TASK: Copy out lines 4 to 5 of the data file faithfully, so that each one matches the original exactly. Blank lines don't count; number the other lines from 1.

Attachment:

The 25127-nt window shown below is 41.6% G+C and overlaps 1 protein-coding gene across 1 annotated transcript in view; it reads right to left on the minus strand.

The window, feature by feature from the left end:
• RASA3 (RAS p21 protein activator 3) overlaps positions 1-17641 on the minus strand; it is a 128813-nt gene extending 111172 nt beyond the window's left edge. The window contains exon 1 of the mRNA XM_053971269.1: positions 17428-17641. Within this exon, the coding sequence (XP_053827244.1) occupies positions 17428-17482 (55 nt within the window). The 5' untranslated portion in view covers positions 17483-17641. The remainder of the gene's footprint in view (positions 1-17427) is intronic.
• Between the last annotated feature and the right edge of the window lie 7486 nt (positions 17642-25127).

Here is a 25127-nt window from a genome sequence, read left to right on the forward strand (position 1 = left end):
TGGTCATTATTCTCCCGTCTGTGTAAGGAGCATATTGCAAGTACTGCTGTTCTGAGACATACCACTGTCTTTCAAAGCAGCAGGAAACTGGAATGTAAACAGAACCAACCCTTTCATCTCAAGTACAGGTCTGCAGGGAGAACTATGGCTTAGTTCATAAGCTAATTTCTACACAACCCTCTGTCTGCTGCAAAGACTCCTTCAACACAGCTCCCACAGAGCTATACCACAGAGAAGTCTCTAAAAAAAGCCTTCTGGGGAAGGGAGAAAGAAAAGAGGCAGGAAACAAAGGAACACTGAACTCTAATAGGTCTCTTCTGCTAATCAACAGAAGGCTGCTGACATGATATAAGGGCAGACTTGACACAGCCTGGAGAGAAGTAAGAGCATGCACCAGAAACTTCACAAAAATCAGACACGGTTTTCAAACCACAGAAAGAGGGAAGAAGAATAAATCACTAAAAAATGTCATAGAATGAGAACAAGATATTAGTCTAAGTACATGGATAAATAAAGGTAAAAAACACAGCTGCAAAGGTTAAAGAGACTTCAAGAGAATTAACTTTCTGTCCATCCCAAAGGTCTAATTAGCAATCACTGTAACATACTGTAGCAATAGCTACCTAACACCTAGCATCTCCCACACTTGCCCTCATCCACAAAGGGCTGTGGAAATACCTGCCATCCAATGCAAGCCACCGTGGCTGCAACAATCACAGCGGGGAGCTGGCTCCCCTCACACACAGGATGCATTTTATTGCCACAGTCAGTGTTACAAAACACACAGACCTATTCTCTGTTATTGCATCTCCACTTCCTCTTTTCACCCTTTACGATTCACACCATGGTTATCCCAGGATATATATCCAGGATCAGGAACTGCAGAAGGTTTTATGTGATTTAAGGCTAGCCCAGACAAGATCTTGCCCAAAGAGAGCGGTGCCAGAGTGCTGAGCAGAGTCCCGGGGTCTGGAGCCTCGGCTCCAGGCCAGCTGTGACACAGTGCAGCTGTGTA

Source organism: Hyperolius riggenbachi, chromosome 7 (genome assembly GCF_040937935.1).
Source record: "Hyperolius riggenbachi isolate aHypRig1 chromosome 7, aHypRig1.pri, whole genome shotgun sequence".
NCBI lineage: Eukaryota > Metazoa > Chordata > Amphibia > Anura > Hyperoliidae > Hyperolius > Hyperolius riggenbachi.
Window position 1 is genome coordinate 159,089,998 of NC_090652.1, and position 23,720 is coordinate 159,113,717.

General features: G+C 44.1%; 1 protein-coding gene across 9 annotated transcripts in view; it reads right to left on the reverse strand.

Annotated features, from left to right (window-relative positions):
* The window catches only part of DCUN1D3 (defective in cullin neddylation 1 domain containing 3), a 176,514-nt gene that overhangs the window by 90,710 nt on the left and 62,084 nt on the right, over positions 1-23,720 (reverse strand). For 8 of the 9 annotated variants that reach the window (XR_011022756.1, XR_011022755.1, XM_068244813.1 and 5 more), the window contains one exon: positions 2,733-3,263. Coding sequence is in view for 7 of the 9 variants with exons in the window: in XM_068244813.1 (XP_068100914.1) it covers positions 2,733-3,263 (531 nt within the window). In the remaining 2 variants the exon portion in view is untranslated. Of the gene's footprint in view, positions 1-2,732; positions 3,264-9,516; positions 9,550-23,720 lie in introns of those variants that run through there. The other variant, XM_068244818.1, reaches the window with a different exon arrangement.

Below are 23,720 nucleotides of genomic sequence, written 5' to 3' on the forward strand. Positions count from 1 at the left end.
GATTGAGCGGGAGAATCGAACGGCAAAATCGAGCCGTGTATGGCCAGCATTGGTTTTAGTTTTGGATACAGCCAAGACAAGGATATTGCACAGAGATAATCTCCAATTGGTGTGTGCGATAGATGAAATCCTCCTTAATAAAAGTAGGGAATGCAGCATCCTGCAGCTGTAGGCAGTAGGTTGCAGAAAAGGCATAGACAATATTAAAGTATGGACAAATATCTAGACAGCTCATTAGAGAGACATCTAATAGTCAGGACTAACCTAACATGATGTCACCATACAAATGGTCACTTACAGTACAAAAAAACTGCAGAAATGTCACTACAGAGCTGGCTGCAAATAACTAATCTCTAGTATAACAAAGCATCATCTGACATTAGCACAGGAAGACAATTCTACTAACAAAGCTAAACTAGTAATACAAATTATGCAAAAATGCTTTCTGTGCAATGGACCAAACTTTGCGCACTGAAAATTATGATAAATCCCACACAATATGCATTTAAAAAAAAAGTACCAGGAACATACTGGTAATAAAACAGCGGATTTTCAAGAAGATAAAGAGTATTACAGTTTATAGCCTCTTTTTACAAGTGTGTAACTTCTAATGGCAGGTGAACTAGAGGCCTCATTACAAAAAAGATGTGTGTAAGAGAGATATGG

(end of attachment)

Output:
• Between the last annotated feature and the right edge of the window lie 7486 nt (positions 17642-25127).

Here is a 25127-nt window from a genome sequence, read left to right on the forward strand (position 1 = left end):